Automation in Pharmaceuticals

20 April, 2020 | COVID-19, Engineer, Corona Virus, Engineering, Pharmaceuticals, Automation, Medication


The introduction of new technologies and robotics into the workplace has yielded reliable results throughout the years, increasing efficiency, worker safety, and profits while also making work easier and more accessible. With the recent rise of the novel Coronavirus, however, these advanced workplace technologies are set up to play a more prominent role than ever. After all, in a world where just being within 6 feet of each other could make people gravely ill, a possible cure can't come soon enough. Automation systems and AI are speeding things up a bit, though, helping the pharmaceutical company better wage the cruel war against COVID-19. 


Machine Learning for a Cure

Other than keeping non-essential workers at home, our biggest priority is and should be on finding medicines that can treat or completely cure COVID-19. Unfortunately, this is easier said than done. Despite all we have learned in the past months, many of coronavirus' intricacies are still a mystery to us. This makes the possibility for speedy treatments or a cure feel further off than any of us would like. Ordinarily, the quest for drug development can take up to a decade, with several failures and a couple of billion dollars happening in the meantime. Machine learning is picking up the slack, though, helping to ensure coronavirus vaccines will be around to quell the crisis. 

A host of companies are now embracing automated machines to predict what kind of drugs, both existing and future, could be used to treat COVID-19 patients. Deargen and Insilico Medicine are just a couple among these. The former has set to work a deep learning-based automated system called MT-DTI to simplify chemical sequences and predict whether a specific molecule of interest will bind to a protein on the COVID-19-causing virus. Headway has already been made, with the automated system identifying a handful of antivirals that might be able to work.

Meanwhile,  Insilico Medicine has also had its account of success, although not with repurposing drugs. Using a somewhat similar AI-based automated platform, the company has created thousands of new molecules that could potentially bind with the proteins and block the virus from replicating. Along with this, they are using the same machine to investigate drugs that could improve the immune response of the elderly, so that they could experience far milder symptoms if exposed to the coronavirus. While still a way off from the cure we are looking for, these automated systems are leading to serious progress.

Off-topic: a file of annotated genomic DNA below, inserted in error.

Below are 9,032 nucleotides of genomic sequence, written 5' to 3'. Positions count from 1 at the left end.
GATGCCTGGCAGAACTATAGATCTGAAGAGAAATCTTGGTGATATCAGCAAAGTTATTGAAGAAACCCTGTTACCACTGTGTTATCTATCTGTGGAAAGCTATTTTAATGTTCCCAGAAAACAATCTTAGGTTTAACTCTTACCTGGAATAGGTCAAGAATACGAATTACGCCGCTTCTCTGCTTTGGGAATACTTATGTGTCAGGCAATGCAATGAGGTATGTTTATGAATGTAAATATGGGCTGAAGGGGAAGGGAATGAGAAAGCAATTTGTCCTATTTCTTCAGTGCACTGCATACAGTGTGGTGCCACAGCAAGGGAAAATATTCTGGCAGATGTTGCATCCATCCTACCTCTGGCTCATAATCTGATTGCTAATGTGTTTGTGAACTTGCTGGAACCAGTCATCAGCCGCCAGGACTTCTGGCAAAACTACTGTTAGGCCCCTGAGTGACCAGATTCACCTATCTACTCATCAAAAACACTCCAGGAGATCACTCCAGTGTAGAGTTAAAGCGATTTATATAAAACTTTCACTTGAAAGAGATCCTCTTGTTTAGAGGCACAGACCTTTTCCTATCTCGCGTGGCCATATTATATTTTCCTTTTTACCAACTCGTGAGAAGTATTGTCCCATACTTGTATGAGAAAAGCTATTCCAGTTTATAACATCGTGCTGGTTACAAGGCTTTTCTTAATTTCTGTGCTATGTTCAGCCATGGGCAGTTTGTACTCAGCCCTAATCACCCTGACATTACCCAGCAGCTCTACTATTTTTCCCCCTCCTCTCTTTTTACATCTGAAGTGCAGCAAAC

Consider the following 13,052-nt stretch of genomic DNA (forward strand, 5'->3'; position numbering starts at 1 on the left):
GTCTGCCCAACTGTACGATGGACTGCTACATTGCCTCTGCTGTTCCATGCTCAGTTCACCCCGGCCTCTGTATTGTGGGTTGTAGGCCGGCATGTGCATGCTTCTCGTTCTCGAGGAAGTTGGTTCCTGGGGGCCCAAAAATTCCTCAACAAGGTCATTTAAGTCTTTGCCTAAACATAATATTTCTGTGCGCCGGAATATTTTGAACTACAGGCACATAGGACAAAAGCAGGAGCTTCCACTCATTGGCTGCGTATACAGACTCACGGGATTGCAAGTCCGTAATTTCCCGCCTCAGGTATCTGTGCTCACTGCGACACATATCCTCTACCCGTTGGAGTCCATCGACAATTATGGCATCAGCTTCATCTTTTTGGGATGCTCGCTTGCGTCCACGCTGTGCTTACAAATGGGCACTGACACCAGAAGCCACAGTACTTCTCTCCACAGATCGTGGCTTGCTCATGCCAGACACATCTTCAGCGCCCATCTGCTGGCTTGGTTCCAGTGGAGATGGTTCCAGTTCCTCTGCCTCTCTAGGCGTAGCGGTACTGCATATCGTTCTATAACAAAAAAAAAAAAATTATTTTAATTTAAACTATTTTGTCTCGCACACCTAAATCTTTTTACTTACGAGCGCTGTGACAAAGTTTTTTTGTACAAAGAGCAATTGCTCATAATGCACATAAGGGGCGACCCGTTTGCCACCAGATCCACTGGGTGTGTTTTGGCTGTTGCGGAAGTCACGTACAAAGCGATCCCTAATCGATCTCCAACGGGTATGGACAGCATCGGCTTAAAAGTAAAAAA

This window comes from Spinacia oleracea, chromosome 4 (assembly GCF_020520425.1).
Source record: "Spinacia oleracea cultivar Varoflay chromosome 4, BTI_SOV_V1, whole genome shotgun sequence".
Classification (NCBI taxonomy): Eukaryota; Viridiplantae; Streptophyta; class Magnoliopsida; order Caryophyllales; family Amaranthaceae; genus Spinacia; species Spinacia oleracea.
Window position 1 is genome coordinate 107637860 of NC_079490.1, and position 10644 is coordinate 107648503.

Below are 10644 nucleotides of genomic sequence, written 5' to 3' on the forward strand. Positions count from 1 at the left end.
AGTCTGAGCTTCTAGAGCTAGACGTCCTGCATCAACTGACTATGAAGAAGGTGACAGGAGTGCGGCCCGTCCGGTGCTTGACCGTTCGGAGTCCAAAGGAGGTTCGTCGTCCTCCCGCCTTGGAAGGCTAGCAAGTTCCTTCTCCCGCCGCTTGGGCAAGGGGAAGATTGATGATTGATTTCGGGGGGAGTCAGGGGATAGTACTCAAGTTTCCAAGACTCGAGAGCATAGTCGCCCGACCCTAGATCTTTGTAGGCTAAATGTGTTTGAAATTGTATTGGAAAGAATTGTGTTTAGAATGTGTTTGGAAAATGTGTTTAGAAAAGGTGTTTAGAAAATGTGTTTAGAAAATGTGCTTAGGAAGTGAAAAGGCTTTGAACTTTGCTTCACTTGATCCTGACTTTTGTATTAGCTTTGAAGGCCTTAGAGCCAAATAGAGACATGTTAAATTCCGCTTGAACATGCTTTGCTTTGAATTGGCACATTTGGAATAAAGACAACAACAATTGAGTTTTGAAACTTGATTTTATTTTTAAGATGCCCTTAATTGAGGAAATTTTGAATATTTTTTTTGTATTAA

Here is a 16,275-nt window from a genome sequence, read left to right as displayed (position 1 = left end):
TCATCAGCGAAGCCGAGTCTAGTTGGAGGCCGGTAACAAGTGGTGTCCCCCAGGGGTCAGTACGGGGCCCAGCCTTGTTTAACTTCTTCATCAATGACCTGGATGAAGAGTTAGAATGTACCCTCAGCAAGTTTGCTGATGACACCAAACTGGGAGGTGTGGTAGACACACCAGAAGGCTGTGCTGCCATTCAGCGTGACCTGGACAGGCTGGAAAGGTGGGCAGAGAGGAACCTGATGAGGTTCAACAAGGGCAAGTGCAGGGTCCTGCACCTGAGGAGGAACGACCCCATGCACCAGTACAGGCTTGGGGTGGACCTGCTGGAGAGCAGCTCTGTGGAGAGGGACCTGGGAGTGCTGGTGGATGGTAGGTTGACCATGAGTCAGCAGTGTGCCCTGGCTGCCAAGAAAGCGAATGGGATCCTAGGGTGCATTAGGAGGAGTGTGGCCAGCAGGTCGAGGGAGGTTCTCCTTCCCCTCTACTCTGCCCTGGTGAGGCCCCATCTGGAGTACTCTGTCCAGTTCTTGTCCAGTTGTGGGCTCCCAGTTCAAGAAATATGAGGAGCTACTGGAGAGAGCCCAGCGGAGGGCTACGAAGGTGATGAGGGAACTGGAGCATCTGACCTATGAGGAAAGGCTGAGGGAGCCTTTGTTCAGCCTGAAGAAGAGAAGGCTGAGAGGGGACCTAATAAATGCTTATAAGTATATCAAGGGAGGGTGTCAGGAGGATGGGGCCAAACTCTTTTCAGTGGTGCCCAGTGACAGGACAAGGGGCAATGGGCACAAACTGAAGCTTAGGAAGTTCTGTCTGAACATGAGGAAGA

Pharmaceutical factory woman worker in protective clothing operating production line in sterile environment

Automated COVID-19 Testing

Automated systems haven't only found themselves in the fight for a cure or treatment, however. They've also found their way into our testing efforts – and they have brought some impressive benefits along with them. Initially, the United States' coronavirus tests were done by hand. Time-consuming and technically demanding, this turned the simple testing into something far too involved for a pandemic of this scale. This is a significant reason why tests were so slow and why so few were getting tested. Nowadays, the private sector has stepped up with some companies using automated systems to test on a wider-scale and faster than before. 

Roche is at the center of this trend, fairly recently given emergency approval to start a high-speed test. They've done this by using an automated system called cobas 6800/8800 to run the typical PCR test that detects the coronavirus. The result? Reliable testing in a high-volume that allows us to discover who is sick, faster. Other companies have followed suit, getting the green light to use similar systems to help process things quicker and easier. It still isn't enough, but it's a significant step for the pharmaceutical company, and our society at large, to beat this virus. 

Moving Forward

Currently used to help discover possible cures and to create better, faster testing for COVID-19, automated systems will continue to find even greater uses in the days to come. Already used in creating the vaccines currently being tested for effectiveness and safety, these systems will continue to play a significant role in defeating the coronavirus, finding themselves implemented to create vaccines on a bigger and faster scale, much like what has happened with our testing. 

On top of this, automated systems and robotics will likely become crucial in our pharmacies. Already used in larger centers with high prescription demand, these automated solutions will aid in packaging and dispensing the future drugs treating COVID-19 patients. In turn, this will also dramatically help free up workers to compound these medicines, creating a pharmaceutical system that can better support the people at large. Beyond this, there's no telling what all automation will impact in the fight against COVID-19, but it is sure to create drastic, far-reaching improvements.

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